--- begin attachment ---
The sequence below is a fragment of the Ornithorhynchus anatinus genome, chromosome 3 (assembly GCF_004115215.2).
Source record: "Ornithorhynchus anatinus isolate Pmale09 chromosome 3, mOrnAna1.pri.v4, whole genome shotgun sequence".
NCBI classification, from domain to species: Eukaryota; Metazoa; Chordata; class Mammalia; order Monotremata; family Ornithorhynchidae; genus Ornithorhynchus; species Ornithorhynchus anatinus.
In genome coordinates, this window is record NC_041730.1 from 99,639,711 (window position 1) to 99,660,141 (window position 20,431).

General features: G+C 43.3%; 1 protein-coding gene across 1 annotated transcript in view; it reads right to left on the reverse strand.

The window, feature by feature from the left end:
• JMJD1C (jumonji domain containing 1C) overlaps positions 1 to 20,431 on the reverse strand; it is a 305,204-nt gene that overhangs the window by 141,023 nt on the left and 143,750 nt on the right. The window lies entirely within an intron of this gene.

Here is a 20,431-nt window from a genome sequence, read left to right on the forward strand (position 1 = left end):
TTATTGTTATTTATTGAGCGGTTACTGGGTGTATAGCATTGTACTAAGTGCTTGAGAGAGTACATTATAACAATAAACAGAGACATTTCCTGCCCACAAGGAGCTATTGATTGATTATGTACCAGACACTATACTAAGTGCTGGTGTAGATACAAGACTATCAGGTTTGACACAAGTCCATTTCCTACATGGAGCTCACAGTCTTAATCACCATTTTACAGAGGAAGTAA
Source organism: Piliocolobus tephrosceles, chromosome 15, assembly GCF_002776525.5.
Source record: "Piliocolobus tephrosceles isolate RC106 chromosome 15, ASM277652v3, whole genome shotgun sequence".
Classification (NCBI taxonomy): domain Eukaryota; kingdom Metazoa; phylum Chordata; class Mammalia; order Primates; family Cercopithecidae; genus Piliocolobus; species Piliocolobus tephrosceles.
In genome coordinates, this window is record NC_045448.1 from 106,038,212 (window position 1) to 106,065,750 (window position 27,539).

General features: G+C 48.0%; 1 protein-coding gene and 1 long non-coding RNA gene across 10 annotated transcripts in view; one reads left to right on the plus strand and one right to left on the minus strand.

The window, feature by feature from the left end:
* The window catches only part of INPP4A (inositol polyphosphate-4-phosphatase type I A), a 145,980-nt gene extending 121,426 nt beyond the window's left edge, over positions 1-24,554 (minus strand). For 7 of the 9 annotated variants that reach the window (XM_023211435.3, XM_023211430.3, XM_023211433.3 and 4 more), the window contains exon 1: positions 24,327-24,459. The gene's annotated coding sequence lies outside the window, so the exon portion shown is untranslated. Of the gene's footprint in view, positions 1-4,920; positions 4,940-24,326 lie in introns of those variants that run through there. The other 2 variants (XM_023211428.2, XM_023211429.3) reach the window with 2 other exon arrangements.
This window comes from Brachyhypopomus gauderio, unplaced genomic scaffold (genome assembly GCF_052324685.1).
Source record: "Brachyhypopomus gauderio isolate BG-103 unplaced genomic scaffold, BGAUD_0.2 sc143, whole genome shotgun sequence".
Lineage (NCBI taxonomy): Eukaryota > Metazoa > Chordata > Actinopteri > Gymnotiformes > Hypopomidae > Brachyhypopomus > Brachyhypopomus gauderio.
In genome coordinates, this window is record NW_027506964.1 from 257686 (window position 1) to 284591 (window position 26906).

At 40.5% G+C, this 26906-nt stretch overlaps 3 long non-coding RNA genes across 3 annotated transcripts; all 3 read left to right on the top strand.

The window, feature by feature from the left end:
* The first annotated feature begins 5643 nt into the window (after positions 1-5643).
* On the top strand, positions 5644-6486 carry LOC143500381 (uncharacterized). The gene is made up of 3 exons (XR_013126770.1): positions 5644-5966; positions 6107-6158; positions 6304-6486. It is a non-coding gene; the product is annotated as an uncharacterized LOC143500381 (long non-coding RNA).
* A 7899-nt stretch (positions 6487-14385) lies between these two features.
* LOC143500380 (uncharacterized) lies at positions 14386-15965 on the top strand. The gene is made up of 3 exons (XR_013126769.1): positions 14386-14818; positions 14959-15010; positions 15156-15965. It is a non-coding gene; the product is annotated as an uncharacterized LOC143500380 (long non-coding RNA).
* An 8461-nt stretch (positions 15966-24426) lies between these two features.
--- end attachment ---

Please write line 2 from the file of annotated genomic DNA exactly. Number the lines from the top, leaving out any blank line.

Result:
Source record: "Ornithorhynchus anatinus isolate Pmale09 chromosome 3, mOrnAna1.pri.v4, whole genome shotgun sequence".